Kingston kids to go back to mom

Judge gives her a chance but warns reuniting will take effort

The Salt Lake Tribune/April 14, 2005
By Brooke Adams

Saying their future ''rests in your arms, your hands and your love,'' 3rd District Juvenile Court Judge Andrew Valdez ordered the state Wednesday to begin the process of reuniting Heidi Mattingly Foster and her children.

"I do believe you've made some changes," Valdez told Mattingly Foster, who has 11 children with polygamist John Daniel Kingston. ''I'm trying to help you become a better mom, that's all.''

After three days of testimony, Valdez decided Mattingly Foster has made good progress in learning how to protect herself, her children and provide a safe, healthy home for them - though he made clear the work must continue.

He ordered therapists for Mattingly Foster and the children to immediately work out details for starting supervised visits, family therapy and a transition plan that, if she does everything asked, will allow nine children to come home.

In July, one of two teens removed from her home in February 2004, was made the permanent ward of an uncle and aunt. Eight more children were removed from the home in October; an infant remained with Mattingly Foster. Her supervised visits with the children were stopped in early February.

The judge also lifted a no-contact order that since Oct. 22 kept Mattingly Foster away from her church, family and friends, dozens of whom stayed at the courthouse into the evening, praying, as they awaited word of the judge's decision.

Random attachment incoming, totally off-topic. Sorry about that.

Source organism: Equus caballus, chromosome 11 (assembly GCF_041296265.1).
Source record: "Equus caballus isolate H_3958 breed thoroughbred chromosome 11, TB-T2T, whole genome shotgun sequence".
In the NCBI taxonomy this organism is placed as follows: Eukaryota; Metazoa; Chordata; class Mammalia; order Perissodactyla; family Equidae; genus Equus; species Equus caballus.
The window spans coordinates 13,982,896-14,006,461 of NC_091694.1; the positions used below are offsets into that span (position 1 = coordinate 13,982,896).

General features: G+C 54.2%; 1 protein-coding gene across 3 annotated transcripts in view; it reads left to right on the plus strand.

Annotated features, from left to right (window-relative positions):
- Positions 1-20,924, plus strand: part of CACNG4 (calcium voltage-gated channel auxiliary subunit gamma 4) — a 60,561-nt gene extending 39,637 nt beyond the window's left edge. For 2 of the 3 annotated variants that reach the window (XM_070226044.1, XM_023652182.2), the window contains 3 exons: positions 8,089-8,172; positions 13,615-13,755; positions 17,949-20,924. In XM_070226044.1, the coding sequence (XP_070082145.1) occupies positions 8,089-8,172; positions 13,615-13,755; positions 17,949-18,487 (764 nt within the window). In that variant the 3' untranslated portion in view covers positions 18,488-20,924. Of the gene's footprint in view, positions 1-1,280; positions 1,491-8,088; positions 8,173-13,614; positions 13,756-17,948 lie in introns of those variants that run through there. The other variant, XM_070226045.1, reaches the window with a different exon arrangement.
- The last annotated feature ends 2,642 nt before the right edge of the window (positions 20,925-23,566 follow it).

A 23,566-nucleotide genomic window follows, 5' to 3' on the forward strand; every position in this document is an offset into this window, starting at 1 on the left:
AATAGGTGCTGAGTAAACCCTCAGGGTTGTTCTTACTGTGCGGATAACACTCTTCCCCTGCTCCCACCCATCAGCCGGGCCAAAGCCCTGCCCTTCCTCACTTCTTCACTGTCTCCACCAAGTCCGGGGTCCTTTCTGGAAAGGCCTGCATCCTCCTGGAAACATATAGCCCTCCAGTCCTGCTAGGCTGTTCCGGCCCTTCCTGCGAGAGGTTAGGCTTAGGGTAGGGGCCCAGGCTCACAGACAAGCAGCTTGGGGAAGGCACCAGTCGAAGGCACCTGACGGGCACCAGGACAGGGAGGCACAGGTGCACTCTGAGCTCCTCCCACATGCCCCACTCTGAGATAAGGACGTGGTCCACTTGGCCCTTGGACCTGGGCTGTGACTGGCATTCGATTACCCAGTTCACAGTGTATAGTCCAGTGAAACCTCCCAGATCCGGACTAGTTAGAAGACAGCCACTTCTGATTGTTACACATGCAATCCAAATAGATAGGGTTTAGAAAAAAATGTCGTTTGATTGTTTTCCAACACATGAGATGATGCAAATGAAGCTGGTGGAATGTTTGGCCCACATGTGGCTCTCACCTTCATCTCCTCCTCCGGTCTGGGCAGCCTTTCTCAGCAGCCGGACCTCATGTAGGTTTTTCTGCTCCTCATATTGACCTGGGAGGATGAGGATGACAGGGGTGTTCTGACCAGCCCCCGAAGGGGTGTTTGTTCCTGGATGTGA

As Mattingly Foster, 33, emerged from the courthouse, friends and family, many sobbing, scooped her up in a big group hug.

A weeping Mattingly Foster said she felt "wonderful, happy. I hope [the kids] are watching."

Valdez said that in a two-hour meeting with the children Tuesday, each expressed the desire to go home to their mother and that while one child voiced fear of Kingston, none felt that way about their mom. And what does Mattingly Foster plan to do when she sees them? ''I'm going to give them some hugs,'' she said.

''I'm really thankful for all of the people who have supported me,'' said Mattingly Foster.

Valdez kept in place an order barring Kingston from contact with Mattingly Foster and his children - though he allowed the couple to exchange a long embrace and kiss in the courtroom, and then hug their oldest daughter.

The judge, who also asked that Kingston begin domestic violence counseling, shook hands with Kingston as the hearing ended.

"I will do whatever I need to do to be with my family, whatever that might be," said Kingston. His attorney, Daniel Irvin, said his client has actually already begun that therapy.

"I miss those children very much," Kingston said. "They are very wonderful, beautiful children. I would like them to get back with their mother first and we will work through whatever we need to do to get them back."

Valdez will review the case again on June 28. He warned Mattingly Foster that her failure to continue complying with his orders could result in immediate action to terminate her parental rights.